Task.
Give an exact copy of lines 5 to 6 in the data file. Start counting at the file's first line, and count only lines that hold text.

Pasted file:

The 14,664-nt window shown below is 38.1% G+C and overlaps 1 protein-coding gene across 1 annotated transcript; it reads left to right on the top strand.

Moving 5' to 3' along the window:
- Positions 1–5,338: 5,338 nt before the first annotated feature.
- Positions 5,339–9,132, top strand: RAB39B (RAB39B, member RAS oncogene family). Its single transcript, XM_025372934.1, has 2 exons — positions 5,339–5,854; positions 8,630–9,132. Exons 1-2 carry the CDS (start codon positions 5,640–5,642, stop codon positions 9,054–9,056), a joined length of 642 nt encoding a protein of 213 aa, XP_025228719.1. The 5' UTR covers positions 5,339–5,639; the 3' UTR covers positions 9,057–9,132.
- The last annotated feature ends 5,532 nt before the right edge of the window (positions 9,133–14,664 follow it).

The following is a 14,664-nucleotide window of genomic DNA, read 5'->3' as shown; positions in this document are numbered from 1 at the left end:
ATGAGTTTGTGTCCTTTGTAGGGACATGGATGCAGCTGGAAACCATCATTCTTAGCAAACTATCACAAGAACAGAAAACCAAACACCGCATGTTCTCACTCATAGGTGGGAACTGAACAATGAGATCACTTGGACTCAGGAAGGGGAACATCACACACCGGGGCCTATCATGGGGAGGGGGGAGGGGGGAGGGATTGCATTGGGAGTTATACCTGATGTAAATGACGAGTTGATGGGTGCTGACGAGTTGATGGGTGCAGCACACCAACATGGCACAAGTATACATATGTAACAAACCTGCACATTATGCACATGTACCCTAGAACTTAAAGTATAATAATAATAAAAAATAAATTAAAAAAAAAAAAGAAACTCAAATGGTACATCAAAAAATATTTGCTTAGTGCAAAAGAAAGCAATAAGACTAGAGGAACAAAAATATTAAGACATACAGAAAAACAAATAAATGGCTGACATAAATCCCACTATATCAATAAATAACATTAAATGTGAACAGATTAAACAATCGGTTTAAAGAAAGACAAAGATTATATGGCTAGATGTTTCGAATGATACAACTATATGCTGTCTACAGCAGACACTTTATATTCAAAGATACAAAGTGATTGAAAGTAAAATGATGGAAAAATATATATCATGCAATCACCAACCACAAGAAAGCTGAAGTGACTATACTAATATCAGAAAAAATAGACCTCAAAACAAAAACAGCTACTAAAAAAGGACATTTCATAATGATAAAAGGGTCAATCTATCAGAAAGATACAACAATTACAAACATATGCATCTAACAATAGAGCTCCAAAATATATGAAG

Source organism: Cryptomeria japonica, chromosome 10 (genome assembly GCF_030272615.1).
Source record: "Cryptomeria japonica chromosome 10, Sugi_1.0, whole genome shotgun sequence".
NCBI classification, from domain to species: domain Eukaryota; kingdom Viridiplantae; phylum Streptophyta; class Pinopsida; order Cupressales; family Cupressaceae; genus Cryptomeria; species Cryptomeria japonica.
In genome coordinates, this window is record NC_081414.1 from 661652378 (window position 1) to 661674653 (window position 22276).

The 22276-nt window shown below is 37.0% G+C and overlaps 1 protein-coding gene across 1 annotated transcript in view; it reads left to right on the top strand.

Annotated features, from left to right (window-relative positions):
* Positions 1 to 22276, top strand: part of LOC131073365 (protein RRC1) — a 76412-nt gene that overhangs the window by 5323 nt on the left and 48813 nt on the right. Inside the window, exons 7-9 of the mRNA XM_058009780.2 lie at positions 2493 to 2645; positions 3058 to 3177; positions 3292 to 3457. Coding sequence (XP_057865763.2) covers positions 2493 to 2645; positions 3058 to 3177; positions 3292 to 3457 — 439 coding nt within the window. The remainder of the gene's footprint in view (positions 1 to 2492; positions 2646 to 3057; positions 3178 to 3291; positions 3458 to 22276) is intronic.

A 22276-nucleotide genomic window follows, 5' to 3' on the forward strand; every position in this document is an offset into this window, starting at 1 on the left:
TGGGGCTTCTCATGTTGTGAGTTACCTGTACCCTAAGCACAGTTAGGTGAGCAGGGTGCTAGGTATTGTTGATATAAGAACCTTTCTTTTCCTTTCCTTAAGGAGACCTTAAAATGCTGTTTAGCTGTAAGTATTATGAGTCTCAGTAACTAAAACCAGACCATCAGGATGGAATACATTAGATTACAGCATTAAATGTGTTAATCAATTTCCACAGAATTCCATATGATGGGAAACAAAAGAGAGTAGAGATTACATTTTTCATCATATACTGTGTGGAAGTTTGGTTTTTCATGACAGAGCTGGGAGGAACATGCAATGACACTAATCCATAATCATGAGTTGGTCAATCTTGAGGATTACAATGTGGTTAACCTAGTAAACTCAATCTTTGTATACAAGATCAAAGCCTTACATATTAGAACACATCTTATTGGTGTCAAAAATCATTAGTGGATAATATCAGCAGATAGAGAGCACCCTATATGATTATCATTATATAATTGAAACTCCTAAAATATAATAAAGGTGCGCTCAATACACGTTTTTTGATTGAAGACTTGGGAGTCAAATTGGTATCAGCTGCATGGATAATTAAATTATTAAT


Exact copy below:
- The last annotated feature ends 5,532 nt before the right edge of the window (positions 9,133–14,664 follow it).

The following is a 14,664-nucleotide window of genomic DNA, read 5'->3' as shown; positions in this document are numbered from 1 at the left end: